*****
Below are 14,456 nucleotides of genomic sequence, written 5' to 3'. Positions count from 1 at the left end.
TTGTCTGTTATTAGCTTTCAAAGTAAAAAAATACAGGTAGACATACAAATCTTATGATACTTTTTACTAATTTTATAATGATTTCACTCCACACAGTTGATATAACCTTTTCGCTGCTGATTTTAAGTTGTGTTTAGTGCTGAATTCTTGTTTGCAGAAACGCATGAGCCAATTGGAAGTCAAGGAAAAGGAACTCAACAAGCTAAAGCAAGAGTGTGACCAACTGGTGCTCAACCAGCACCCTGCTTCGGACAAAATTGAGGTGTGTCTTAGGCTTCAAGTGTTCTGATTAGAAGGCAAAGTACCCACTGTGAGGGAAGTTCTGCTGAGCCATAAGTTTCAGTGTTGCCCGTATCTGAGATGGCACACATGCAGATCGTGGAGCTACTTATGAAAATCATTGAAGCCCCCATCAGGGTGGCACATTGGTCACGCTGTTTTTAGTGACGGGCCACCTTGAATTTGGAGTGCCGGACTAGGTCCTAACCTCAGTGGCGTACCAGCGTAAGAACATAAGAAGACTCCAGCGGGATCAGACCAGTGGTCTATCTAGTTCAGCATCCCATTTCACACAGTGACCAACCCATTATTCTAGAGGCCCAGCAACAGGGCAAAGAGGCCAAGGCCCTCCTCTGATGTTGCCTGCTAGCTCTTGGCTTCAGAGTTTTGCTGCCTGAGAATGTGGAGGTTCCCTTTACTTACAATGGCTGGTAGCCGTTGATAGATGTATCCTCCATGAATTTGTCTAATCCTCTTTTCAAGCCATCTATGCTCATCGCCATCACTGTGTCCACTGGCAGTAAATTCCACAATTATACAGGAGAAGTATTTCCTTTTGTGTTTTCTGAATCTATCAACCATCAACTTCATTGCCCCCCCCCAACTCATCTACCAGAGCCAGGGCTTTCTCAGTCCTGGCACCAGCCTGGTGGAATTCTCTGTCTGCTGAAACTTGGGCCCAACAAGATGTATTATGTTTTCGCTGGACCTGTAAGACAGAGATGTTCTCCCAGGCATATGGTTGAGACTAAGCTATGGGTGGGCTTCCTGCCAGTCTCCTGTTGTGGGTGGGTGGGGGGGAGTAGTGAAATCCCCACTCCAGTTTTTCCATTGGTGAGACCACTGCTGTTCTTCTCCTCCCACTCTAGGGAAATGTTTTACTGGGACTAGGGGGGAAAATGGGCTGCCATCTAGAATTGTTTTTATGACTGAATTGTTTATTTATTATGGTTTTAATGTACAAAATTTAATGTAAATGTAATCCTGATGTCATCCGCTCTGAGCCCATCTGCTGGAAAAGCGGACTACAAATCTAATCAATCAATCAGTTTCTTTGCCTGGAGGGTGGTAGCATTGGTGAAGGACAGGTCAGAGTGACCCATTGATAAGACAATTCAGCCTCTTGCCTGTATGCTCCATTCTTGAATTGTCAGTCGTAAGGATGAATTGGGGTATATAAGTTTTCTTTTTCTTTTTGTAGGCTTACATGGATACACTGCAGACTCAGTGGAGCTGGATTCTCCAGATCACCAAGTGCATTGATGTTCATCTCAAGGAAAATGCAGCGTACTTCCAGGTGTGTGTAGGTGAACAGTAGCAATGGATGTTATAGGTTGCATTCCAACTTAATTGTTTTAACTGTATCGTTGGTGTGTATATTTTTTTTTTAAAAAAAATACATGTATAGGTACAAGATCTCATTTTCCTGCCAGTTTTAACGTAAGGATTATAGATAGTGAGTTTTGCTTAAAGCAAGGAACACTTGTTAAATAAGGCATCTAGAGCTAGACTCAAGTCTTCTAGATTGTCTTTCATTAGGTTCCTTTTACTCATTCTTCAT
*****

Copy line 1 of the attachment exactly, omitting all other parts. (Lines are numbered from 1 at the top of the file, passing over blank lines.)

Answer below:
Below are 14,456 nucleotides of genomic sequence, written 5' to 3'. Positions count from 1 at the left end.